Pierre then shifts to others and influence, particularly the influence of others on our hearts. Our choices on who or what influences us is often unconscious. It happens beneath the surface as something draws us to a person. But they then exert influence on us. And we on them. This influence can be both positive and negative. As we grow in self-awareness we will better understand how we engage with others. He addresses various orbits of influence: culture, family of origin, current family, vocation, social circles, media and then church as an alternate community of influence.

From there he moves into our circumstances and their meaning as they interact with our dynamic hearts. He notes that “People automatically process the events occurring around them according to their established framework of belief.” This is why change requires a renewal of the mind, and frameworks not simply thoughts. Our beliefs are part of a framework, not isolated. Here he gets into control beliefs which “determine how they interpret circumstances; their control values will determine how they feel about circumstances; and their control commitments will determine what choices they make in response to circumstances.” Counseling (and preaching) should address those control beliefs, values & commitments. Often these are shaped by seismic events: a divorce, and injury or illness, sexual assault etc. That means the event needs to be addressed so its power is lessened over time.

The book ends with Counseling from a Theology of Human Experience. He compares counseling to raking, not baking. His counseling process involves reading hearts, reflecting so people can understand their hearts, relate them to Jesus, and renew so they make new responses. This is where I got bogged down. It has less content and more sample questions to get at each of these steps in the raking process. If I were reading with an eye on counseling I probably would have found it more profitable. I did find the first two sections very profitable.

Whether for preaching, counseling or personal ministry of various sorts, this is a helpful book. He has some good illustrations from counseling and history (the story of the Essex as told in The Heart of the Sea). He draws on a variety of sources that might sound odd but actually are more similar than you think. Haidt, as I’ve mentioned in other places, reminds me of Van Til whom Pierre reflects through John Frame. He’s got some helpful sources and influences which enable him to put together a book about how the heart works that enhances understanding and hopefully in the various kinds of heart work we are called to do.

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Some of my uncles growing up were in construction. Most of my brothers-in-law are in construction. So as I think about the 2nd part of Bavinck on the Christian Life, I think about a construction metaphor. If the first part was the foundation, the second would be the framing.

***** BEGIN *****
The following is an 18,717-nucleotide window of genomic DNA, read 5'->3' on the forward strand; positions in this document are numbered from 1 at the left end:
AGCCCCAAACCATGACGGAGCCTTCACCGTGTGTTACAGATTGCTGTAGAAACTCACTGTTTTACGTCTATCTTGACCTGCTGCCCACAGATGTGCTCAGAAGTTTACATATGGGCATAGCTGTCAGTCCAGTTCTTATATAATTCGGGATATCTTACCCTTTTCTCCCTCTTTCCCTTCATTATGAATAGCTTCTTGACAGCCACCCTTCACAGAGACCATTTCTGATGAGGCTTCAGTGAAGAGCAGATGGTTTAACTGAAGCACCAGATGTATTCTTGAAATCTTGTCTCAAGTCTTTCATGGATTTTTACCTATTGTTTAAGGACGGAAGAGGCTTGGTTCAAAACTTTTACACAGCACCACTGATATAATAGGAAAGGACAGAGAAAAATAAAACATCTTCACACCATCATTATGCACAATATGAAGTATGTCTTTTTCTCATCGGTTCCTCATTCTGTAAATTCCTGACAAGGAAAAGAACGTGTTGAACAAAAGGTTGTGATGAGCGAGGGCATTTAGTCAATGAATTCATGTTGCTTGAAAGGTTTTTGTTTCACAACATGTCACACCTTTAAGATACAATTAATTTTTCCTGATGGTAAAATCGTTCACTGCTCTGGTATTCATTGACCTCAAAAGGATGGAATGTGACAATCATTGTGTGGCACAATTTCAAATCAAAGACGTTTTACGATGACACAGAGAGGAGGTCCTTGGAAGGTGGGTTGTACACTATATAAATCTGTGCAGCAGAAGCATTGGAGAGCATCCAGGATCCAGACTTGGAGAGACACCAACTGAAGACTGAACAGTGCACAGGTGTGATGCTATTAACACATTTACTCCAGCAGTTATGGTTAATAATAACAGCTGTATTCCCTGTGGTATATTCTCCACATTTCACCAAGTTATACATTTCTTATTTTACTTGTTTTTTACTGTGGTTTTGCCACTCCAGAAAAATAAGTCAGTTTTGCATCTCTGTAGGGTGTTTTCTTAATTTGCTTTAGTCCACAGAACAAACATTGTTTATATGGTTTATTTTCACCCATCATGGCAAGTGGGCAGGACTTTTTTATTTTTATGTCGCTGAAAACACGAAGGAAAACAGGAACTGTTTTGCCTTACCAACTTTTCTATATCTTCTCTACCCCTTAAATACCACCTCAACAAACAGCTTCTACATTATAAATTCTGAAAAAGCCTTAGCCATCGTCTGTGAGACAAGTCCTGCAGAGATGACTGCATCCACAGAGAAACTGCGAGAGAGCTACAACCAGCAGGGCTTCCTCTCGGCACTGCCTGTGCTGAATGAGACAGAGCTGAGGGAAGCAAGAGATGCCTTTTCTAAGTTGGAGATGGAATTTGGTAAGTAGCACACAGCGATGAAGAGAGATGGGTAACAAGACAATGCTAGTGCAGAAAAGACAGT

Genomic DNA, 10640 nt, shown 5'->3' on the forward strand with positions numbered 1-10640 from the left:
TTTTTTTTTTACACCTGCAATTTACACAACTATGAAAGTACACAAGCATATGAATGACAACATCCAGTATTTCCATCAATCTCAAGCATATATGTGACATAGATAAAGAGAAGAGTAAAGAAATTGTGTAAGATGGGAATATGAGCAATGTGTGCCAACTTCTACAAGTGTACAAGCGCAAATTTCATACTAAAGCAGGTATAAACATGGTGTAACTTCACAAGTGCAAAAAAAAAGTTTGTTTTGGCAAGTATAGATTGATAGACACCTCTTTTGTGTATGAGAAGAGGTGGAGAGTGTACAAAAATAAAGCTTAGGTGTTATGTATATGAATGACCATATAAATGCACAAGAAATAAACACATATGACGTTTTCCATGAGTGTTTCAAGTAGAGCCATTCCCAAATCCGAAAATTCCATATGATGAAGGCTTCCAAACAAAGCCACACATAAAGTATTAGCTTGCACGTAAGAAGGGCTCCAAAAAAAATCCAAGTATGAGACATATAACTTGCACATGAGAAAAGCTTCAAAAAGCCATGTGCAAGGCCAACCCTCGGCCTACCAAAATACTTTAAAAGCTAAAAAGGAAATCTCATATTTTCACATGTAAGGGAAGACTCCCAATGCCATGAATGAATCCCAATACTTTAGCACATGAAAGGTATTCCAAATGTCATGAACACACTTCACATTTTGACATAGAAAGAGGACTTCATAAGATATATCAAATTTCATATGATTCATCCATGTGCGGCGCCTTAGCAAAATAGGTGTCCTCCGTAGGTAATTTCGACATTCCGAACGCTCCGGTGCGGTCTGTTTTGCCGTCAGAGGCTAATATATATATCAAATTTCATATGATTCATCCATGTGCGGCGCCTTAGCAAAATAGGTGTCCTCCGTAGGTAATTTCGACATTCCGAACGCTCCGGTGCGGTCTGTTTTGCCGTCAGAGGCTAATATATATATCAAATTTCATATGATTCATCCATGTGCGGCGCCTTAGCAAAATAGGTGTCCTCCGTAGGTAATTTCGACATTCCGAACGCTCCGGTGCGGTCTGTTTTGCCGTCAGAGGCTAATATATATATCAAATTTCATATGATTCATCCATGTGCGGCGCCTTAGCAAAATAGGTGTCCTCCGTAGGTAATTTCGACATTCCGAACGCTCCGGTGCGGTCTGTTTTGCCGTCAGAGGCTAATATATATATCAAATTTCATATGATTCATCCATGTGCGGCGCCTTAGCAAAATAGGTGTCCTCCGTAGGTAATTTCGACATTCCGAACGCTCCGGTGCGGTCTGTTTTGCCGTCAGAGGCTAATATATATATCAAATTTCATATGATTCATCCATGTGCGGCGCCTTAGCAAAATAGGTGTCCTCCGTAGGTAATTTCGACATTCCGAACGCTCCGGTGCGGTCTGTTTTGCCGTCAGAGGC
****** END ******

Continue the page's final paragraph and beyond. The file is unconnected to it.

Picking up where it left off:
There were only two chapters in the second part. Recall that the foundations were creation in God’s image, the Law and union with Christ. The two chapters in this section are Imitating Christ and Worldview.

Bavinck understood the Christian life as one of imitating Christ. We need to see this in terms of God restoring His image in us, in accordance with the Law, through our union with Christ. I say this because may have seen the Christian life as imitating Christ, but meant something different.

Recall as well that this is intended to be an ordinary life, not viewed as radical. We partake of earthly goods, but they are not ultimate goods. We enjoy them as part of God’s good gifts, but they are temporal and temporary. As the song goes, hold on loosely.

Bavinck looked at the historical patterns of this theme. Bolt summarizes this for us. Bavinck identified dangers and wrong turns.

The early Church was a persecuted Church. This is because they claimed to be the only true religion, and Christ claimed their ultimate allegiance. Rome did not like that. With martyrdom a real possibility, it unfortunately became “regarded as a matter of glory and fame” (pp. 106). It became pathological, similar to what we see with radical Islam today.

Monastic separation created a divide between clergy and laity. Professional Christians tend to breed “incompetence and an unspiritual life-style.” He noted the rise of the Waldensians, and others, who simplified doctrine and emphasized holiness. Soon you also saw the rise of the “mendicant armies” who exalted poverty above all other virtues. Medieval mysticism came to see Jesus as model, not Mediator and Redeemer.

Any view of imitating Christ that neglects Him as Redeemer is sub-biblical and rejected by Bavinck. This brings us back to union with Christ as the primary element of imitation. He believed we were not to simply look and act like Jesus, but to be transformed inside.